Despite the attractiveness of Nectandra trees to Helmeted Woodpeckers, with 88% of their nest cavities in these trees, Robust and Lineated Woodpeckers used Nectandra trees only for 14% and 20%, respectively, of their nest cavities. The specialization by Helmeted Woodpecker on Nectandra thus accounts to a large degree for the ecological separation in breeding ecology between it and the two co-existing large woodpeckers. Helmeted Woodpecker further differs from Robust Woodpecker in old-growth forest by excavating lower in trees, from Lineated Woodpecker in selectively-logged forest by excavating in trees with larger DBH, and from both by more frequently excavating in live trees and live substrates, and by breeding later in the year.
Robust and Lineated Woodpeckers, while well separated from Helmeted Woodpecker in breeding ecology, showed little separation among each other in nest placement. They showed some differentiation in cavity height in old-growth forest and in DBH in selectively logged forest, but these differences were not consistent between the two forest types (Fig. 2). Their periods of breeding activity were similar (Fig. 3). They may differentiate in the tree species they use for nesting, as there were several tree species in which we found nests of only one or the other species. However, because tree species use was diverse in both species (Table 1) sample sizes per tree species were small, and it will take a much larger sample of nests to assess whether there is a real separation between the two in tree species use. Apart from nest placement, an ecological dimension in which these two species are well separated, and which may facilitate their co-existence during the breeding season, is nestling diet. Robust Woodpeckers bring large prey items, mostly beetle larvae, in the bill, making frequent feeding visits with one food item at a time (Fig. 1). Lineated Woodpeckers (as well as Helmeted Woodpeckers) bring large numbers of small items, such as ants, ant eggs, and termites, which are regurgitated to nestlings during infrequent visits to the nest (Manegold & Töpfer 2012).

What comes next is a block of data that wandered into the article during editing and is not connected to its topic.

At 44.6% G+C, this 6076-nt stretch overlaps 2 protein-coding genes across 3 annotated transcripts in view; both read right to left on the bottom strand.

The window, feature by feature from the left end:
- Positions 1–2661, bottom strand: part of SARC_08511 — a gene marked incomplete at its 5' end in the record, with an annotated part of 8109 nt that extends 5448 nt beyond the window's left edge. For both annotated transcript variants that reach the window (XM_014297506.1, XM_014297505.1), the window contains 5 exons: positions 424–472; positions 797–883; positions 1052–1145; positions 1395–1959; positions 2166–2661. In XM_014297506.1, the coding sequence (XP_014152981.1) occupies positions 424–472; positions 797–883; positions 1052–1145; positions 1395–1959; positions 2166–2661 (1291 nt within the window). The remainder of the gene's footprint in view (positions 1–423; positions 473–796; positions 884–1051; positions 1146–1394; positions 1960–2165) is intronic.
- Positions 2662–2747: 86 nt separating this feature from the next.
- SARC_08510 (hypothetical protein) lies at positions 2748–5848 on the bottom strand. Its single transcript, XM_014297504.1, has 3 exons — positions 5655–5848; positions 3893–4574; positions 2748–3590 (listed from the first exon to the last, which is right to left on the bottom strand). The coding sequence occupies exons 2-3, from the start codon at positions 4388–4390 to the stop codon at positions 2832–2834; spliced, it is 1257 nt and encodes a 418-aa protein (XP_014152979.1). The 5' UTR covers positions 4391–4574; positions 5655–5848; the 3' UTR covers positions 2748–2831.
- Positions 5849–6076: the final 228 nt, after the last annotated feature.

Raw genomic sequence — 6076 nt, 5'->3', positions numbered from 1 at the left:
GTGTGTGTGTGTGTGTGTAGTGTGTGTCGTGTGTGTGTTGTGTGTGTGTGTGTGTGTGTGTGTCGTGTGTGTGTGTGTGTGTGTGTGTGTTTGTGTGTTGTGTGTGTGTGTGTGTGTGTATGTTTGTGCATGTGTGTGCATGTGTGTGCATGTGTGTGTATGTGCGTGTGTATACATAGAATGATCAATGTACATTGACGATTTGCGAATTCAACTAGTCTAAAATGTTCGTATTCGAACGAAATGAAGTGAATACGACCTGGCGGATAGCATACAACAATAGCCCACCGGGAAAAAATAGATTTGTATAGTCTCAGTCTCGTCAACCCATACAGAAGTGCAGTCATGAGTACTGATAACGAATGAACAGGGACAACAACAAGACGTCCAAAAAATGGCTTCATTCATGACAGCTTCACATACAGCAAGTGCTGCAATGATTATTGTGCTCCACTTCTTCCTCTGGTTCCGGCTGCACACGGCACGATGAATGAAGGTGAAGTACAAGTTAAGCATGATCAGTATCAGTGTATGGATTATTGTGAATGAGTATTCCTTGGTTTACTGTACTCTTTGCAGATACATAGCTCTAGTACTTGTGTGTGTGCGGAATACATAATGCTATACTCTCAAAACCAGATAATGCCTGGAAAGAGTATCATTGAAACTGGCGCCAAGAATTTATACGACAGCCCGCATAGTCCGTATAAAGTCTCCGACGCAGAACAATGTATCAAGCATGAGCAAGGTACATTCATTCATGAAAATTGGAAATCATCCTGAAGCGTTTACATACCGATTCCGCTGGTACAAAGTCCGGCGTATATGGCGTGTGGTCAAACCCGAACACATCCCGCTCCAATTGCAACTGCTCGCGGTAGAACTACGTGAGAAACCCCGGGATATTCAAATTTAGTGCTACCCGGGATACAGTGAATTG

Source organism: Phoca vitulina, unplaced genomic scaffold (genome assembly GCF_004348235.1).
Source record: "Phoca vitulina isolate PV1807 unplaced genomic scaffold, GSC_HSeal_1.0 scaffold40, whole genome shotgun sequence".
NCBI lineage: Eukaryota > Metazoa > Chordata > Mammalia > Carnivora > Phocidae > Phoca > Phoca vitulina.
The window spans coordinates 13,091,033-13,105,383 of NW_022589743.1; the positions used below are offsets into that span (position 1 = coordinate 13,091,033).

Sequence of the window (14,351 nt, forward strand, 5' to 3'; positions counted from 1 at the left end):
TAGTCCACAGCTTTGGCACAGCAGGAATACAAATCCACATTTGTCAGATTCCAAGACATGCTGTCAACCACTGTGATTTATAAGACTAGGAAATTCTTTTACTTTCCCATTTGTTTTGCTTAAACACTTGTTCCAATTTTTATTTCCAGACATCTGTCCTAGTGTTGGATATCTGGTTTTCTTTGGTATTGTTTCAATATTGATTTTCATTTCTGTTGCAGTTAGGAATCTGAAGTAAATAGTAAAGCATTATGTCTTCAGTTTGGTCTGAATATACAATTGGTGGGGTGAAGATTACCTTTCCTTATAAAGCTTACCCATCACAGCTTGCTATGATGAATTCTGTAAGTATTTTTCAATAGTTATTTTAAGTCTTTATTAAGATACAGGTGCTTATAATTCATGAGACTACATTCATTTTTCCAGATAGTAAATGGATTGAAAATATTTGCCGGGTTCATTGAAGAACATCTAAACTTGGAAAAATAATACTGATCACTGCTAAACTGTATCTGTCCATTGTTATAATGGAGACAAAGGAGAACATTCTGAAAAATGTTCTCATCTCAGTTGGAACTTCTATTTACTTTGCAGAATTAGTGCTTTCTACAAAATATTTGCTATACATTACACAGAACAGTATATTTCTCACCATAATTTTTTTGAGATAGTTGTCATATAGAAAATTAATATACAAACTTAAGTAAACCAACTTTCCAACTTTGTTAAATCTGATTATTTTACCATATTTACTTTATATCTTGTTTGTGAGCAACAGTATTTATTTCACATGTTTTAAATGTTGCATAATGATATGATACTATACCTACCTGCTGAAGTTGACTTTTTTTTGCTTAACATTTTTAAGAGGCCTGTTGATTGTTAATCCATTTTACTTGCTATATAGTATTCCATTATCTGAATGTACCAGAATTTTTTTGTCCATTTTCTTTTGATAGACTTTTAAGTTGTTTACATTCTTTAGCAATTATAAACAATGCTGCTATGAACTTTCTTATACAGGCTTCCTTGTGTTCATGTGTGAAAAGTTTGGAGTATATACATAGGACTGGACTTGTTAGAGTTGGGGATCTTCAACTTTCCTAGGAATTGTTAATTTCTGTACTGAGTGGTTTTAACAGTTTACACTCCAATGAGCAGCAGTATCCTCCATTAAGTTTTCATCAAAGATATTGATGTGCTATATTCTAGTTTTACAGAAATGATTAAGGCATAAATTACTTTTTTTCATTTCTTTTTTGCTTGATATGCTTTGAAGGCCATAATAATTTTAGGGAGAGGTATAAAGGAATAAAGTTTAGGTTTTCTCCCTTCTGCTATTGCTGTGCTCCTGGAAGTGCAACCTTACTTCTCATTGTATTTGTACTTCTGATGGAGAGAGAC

The median date of breeding activity of Helmeted Woodpecker was 23 days later in the year than that of Robust Woodpecker, and 20 days later in the year than that of Lineated Woodpecker. Because breeding activity is spread over 17–21 weeks in each of the species, there was still considerable overlap in breeding activity of the three (Fig. 3). However, by starting later in the year, Helmeted Woodpeckers are, in principle, able to excavate nests in trees away from active Lineated and Robust Woodpecker nests, and we did not find nests of Helmeted Woodpecker near the nests of the larger woodpeckers. This way, encounters between the look-alike species may be avoided, and the risk of nest predation on Helmeted Woodpecker by one of the larger woodpeckers may be reduced (Wiktander et al. 2001, Ojeda & Chazarreta 2006, Charman et al. 2012). An alternative explanation that may be considered for the later breeding of Helmeted Woodpecker is a difference in nestling diet, but this does not seem likely given the broad similarities of its diet with Lineated Woodpecker (Winkler et al. 1995, Lammertink et al. 2012).